The aggregate value of the manufactures in 1879 was:C.1,112,100, employing in their production 3755 hands; distilleries hold the leading place (X717,500), after which come flour mills (£136,600), tobacco works (X79,700), machine-making (£35,700), tanneries (£27,700), saw-mills (£20,000), and sugar-works (£10,900). -Wool is exported in a raw state, and the woolltn manufactures amounted only to £5750. the villages and towns several domestic trades are carried on, such as the preparation of sheepskins, plain woollen cloth, leother, boots, and pottery.
1"he fair of Poltava is of great importance for the whole woollen trade of Russia; leather, cattle, horses, coarse woollen cloth, skins, and various domestic wares are also exchanged for manufactures imported from Great Russia. The value of merchandise brought to the fair reaches and sometimes exceeds 25,000,000 roubles. Several other fairs, the aggregate returns for which reach more than one-half of the above, are held at Roniny (tobacco), Krementchug (timber, corn, tallow, and salt), and Kobelyaki (sheepskins). COI'D is exported to a considerable extent to the west and to Odessa, as also saltpetre, spirits of wine, wool, tallow, skins, and plain woollen cloth. The navigation on the Dnieper is interfered with by want of water, and becomes active only in the south. The chief traffic is by railway.
The government is divided into fifteen districts, the chief towns of which are - Poltaya (41,050 inhabitants), Gadyateli (9250), Khorol (5175), Kobelyaki (13,150), Konstantinograd (4320), Krementchug (46,620 with Krukotr), Lokhvitsa (9320), Lubn2, (9820), Mirgorod (7750), Pereyaslaff (13,350), Piryatin (5400), Priluki (13,100), Roniny (1'2,310), Zolotonosha (7180), and Zyen• kolf (8360). Glinsk (3250) and Gradijsk (7850) have also immi-eipal institutions, while several villages and towns (Sorotchintsy, Borispol, Sinyeloye, Ryeshetilovka, &e.) have from 6500 to 8000 inhabitants.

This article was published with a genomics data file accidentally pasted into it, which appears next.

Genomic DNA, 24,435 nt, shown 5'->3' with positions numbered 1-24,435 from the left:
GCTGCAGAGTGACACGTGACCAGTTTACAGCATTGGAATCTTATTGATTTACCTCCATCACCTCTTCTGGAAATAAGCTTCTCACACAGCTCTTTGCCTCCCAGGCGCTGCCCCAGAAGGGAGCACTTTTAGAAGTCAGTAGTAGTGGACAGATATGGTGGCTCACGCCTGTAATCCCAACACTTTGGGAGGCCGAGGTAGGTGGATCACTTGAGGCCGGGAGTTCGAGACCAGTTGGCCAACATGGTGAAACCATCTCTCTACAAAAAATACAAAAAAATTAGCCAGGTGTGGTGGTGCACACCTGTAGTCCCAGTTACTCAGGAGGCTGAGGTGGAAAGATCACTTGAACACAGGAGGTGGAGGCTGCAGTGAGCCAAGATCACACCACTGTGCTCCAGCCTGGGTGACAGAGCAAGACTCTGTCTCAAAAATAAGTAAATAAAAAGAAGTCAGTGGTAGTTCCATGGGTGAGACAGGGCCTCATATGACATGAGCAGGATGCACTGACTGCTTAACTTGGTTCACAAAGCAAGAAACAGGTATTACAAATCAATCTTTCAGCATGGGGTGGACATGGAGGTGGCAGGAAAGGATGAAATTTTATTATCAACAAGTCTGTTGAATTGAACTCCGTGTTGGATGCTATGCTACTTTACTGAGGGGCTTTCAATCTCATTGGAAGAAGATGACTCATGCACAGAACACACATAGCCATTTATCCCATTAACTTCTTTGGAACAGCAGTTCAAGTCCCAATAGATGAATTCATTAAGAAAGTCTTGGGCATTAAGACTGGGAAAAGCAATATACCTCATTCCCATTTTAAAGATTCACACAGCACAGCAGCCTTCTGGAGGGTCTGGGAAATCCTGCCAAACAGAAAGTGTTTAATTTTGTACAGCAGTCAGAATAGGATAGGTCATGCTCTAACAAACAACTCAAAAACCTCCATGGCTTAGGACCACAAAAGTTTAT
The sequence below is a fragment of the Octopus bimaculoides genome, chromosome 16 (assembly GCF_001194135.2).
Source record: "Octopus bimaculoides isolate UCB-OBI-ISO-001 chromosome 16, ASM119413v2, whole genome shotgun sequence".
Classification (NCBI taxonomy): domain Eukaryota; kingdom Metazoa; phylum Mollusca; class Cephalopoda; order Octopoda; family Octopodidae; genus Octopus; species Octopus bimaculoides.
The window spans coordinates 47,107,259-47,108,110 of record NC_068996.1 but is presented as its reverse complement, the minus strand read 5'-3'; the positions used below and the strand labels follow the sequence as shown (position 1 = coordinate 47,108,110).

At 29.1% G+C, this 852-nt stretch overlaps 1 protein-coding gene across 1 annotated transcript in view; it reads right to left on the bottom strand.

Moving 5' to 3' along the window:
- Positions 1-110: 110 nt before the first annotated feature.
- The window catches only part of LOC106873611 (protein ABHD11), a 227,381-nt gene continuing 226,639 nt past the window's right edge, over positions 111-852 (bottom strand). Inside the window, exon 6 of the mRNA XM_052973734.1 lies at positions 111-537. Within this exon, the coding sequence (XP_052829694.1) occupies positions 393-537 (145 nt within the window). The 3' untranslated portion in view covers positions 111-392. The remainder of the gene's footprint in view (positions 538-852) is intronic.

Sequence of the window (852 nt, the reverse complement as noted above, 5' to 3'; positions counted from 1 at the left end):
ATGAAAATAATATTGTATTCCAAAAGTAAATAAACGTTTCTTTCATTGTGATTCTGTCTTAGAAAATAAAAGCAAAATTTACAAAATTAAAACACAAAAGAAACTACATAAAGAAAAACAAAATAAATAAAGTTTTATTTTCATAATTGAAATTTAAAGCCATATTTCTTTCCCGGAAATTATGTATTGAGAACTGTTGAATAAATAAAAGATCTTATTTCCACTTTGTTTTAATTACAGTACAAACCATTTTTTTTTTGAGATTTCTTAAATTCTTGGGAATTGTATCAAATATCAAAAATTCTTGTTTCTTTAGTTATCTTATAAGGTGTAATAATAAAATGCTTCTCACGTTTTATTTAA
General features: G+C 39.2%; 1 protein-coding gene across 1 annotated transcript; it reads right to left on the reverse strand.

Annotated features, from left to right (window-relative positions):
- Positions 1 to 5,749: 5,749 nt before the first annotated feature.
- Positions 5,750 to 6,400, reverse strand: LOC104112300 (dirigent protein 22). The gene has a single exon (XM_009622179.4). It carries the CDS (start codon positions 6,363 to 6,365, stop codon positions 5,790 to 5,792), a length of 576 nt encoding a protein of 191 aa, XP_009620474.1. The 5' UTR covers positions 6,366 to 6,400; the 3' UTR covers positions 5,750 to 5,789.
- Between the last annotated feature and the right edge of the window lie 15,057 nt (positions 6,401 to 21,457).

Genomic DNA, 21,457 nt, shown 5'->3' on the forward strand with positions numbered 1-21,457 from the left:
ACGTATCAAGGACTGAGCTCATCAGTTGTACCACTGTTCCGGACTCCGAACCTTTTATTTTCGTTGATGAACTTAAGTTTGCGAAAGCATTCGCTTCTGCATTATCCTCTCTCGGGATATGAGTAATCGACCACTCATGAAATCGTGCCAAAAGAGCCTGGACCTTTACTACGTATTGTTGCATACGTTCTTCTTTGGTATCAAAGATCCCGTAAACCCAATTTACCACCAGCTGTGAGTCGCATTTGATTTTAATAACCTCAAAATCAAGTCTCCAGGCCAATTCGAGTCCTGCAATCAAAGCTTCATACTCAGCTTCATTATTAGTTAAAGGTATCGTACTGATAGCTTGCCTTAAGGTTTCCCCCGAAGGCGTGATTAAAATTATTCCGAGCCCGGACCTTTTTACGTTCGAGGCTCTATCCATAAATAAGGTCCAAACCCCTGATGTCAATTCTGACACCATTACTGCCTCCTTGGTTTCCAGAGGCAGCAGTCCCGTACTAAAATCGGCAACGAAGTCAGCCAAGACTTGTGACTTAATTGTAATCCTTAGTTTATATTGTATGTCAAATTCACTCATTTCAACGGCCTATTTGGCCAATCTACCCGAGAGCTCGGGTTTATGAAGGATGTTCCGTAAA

History. - At the dawn of Russian history the region now occupied by Poltava was inhabited by the Syeveryanes. As early as 988 the Russians erected several towns on the Sula and Trubezli for their protection against the Petchenegs and Poloytsy, who held the south-eastern steppes. Population extended, and the towns Pereyaslaff, Lubny, Lukorny, Priluki, Piryatin, Ronmy, &c., begin to be mentioned in the llth and 12th centuries. The Mongol invasion destroyed most of them, and for two centuries afterwards they totally disappear from Russian annals. About 1331 Gedimin annexed the so-ealled "Syeversk towns " to Lithuania, and on the recognition of the 1111i011 of Lithuania with Poland they WM included in the united kingdom along with the remainder of Little Russia. In 1476 a separate principality of Kieft' under Polish rule and Polish institutions was formed out of Little Russia, and remained so until the rising of Bogdan KInnyelnitzkii in 1654. By the Andrusoff treaty, the left bank of the Dnieper being ceded to Russia, Poltava became part of the dominions of the Zaporogian hetinan, and was divided into "regiments," six of which (Poltava, Pereyaslaff, Priluki, Gadyatch, Lubny, and Mirgorod) lay within the Ihnits of the present government. They lost their independence in 1764, and serfdom was introduced in 1783, the Poltava region becoming part of the governments of Kieff and Ekaterinoslatf. The present government was instituted in 1802.